Can I sue if a business partner takes ideas from a business we both created and implements it into their own business while scrapping ours?

UPDATED: Oct 2, 2022

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Can I sue if a business partner takes ideas from a business we both created and implements it into their own business while scrapping ours?

Started a business idea and took it to local investors/business owners. We split
my idea equally. I spent hundreds of hours on the idea and created the
foundation. They want to cancel the business as a brand and just implement all
the ideas and assets to their business they had previously. This entails them
making me an employee for them under their business and losing all percentages I
owned of the brand I created. Now I own zero percent and they are still using all
my assets. If they end up firing me for pressuring the issue, can I sue?

Asked on September 24, 2019 under Business Law, Ohio


SJZ, Member, New York Bar / FreeAdvice Contributing Attorney

Answered 3 years ago | Contributor

Did you have any sort of confidentiality or other contract that prevented them from taking and using this idea for their own benefit? If you did, you can sue them for breaching the agreement, to get compensation and/or a court order barring them from doing this.
Without a contract though, ideas as are not protected, and anyone you disclose an idea to, including someone you were going to work with, can take the idea and develop or use it themself.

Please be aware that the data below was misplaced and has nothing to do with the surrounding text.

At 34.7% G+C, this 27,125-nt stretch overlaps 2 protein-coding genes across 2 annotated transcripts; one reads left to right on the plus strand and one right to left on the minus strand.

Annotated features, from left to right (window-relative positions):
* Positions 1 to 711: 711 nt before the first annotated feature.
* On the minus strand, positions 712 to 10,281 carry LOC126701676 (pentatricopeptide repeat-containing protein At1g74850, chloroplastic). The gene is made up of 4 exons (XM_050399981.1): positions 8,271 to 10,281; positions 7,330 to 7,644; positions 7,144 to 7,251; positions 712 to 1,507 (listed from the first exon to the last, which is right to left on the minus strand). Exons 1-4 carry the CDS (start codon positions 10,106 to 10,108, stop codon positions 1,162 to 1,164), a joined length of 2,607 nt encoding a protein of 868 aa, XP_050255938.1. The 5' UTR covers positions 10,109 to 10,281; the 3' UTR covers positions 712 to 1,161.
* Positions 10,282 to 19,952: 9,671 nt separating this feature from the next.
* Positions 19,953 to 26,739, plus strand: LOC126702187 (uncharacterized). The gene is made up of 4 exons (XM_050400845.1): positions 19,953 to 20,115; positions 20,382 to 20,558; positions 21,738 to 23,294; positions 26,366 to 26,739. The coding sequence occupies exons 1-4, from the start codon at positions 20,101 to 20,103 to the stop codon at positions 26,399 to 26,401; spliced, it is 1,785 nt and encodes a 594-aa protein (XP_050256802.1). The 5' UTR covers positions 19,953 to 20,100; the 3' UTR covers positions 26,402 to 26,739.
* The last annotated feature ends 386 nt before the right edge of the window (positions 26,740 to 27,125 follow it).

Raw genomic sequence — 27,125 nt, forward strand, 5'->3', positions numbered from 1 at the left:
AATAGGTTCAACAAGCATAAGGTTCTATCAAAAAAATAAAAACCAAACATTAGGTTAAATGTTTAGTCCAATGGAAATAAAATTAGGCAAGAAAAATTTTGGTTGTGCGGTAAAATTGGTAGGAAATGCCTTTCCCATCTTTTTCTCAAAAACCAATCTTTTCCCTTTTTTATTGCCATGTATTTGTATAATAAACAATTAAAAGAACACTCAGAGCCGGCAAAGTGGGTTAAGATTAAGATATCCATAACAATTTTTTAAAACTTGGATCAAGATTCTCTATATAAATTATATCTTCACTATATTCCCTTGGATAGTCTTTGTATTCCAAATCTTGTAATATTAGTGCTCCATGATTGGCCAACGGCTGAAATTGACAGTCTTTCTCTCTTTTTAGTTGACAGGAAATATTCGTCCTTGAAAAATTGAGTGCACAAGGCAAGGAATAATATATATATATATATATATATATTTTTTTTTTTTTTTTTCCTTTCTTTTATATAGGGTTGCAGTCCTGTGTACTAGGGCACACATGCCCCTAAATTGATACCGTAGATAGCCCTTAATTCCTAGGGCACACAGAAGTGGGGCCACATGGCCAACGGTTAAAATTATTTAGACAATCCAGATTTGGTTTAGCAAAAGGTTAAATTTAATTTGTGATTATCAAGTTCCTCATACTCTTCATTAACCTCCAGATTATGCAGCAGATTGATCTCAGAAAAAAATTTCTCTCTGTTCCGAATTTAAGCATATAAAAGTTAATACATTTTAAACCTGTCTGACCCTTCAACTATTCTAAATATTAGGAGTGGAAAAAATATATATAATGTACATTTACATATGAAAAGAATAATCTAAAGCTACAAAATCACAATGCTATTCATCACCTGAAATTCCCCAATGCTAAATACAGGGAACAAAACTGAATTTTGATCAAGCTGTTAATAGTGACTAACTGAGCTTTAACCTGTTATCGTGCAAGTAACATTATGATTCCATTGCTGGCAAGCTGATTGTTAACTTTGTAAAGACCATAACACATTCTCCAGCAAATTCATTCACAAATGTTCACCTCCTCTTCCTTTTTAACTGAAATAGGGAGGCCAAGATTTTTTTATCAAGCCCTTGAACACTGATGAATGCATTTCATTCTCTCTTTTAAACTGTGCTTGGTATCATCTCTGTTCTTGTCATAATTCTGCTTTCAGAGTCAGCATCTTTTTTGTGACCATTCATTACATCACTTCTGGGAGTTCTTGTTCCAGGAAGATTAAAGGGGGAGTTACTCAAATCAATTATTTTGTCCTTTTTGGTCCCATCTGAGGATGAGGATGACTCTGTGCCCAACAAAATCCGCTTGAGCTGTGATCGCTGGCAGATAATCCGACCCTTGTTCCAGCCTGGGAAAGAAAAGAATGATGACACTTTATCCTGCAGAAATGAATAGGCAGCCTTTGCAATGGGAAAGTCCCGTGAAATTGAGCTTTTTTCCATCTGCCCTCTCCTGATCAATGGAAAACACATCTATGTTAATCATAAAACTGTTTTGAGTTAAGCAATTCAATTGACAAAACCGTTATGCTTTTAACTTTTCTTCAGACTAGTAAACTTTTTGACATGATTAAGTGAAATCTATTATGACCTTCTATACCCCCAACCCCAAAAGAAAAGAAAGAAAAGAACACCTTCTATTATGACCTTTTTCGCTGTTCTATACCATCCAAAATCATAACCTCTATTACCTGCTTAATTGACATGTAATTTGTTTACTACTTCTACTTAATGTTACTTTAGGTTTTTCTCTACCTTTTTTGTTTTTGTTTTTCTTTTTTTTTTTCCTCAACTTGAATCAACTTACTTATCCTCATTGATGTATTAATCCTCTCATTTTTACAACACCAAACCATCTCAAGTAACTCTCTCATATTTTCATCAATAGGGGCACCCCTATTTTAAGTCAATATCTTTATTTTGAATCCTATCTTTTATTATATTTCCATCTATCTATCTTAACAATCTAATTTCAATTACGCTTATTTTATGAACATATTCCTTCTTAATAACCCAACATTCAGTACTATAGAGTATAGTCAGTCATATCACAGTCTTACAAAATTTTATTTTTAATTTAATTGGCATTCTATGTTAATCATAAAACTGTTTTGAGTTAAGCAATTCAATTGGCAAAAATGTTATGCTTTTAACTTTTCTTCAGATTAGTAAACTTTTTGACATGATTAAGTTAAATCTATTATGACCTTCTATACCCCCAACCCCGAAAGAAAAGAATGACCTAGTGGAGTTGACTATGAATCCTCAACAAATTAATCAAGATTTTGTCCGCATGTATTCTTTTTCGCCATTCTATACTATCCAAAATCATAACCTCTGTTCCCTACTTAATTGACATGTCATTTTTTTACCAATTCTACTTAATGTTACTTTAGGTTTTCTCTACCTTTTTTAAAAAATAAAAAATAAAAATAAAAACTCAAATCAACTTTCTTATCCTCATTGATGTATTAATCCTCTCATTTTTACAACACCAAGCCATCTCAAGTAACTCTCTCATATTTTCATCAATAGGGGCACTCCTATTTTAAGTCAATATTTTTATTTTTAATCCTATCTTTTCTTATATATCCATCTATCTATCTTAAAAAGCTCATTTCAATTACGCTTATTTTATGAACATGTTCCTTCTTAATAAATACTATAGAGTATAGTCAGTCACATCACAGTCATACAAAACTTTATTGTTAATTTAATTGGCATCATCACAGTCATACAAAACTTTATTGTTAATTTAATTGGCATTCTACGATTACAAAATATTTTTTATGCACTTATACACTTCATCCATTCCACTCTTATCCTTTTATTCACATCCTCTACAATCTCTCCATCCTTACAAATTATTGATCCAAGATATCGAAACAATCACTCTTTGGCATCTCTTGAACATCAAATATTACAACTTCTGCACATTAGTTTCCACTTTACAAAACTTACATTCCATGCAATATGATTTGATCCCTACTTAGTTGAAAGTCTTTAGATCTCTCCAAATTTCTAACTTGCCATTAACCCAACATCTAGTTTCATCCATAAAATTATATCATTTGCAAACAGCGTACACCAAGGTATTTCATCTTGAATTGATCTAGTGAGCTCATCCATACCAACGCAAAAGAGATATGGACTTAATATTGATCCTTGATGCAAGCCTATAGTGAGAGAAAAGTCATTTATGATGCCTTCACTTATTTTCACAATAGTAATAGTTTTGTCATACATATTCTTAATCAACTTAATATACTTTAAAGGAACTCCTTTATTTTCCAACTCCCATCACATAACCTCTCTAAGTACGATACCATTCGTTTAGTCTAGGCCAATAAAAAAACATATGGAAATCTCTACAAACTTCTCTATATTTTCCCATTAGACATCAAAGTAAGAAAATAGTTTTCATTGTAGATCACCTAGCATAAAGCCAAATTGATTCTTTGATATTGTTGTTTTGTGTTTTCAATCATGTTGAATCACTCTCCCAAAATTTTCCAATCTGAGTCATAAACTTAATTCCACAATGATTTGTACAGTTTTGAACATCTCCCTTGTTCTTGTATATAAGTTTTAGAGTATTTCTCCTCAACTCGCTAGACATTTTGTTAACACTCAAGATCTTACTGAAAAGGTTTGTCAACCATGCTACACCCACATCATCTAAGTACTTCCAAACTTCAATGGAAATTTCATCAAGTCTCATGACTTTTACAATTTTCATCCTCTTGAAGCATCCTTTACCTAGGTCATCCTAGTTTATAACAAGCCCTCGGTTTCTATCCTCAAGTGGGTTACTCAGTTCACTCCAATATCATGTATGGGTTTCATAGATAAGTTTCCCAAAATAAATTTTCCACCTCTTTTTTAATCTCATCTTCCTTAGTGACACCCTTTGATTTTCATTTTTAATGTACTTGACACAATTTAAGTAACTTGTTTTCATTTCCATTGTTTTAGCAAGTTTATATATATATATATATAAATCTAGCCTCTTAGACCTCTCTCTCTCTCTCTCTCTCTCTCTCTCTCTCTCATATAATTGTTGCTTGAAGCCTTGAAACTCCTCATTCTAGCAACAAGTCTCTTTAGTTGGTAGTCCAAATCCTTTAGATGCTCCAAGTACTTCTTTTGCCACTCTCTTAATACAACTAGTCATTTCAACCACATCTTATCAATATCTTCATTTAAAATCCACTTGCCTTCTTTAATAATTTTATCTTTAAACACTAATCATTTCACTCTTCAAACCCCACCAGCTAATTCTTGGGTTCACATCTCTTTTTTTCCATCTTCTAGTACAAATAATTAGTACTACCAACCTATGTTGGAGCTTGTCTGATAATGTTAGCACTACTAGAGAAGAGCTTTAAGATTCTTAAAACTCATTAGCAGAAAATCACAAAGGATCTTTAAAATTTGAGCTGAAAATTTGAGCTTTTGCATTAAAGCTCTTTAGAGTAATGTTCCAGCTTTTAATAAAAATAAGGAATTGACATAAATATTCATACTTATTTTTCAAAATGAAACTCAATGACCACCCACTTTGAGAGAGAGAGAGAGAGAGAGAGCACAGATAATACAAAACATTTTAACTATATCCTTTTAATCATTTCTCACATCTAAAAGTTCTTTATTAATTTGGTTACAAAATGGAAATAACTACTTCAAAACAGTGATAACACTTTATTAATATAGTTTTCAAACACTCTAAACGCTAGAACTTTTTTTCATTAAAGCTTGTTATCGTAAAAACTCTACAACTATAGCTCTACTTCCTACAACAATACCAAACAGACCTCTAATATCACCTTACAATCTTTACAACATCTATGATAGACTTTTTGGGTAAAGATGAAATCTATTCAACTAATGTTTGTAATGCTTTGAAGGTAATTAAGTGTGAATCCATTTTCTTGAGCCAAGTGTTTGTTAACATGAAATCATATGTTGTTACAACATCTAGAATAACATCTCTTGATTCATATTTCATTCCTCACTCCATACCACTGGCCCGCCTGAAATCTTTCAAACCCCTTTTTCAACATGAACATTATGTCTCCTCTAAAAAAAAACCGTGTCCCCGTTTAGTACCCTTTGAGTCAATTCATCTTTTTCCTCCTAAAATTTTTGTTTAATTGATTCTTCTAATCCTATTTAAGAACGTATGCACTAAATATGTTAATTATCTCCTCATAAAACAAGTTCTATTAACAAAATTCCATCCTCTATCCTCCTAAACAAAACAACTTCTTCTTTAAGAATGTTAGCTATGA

IMPORTANT NOTICE: The Answer(s) provided above are for general information only. The attorney providing the answer was not serving as the attorney for the person submitting the question or in any attorney-client relationship with such person. Laws may vary from state to state, and sometimes change. Tiny variations in the facts, or a fact not set forth in a question, often can change a legal outcome or an attorney's conclusion. Although has verified the attorney was admitted to practice law in at least one jurisdiction, he or she may not be authorized to practice law in the jurisdiction referred to in the question, nor is he or she necessarily experienced in the area of the law involved. Unlike the information in the Answer(s) above, upon which you should NOT rely, for personal advice you can rely upon we suggest you retain an attorney to represent you.

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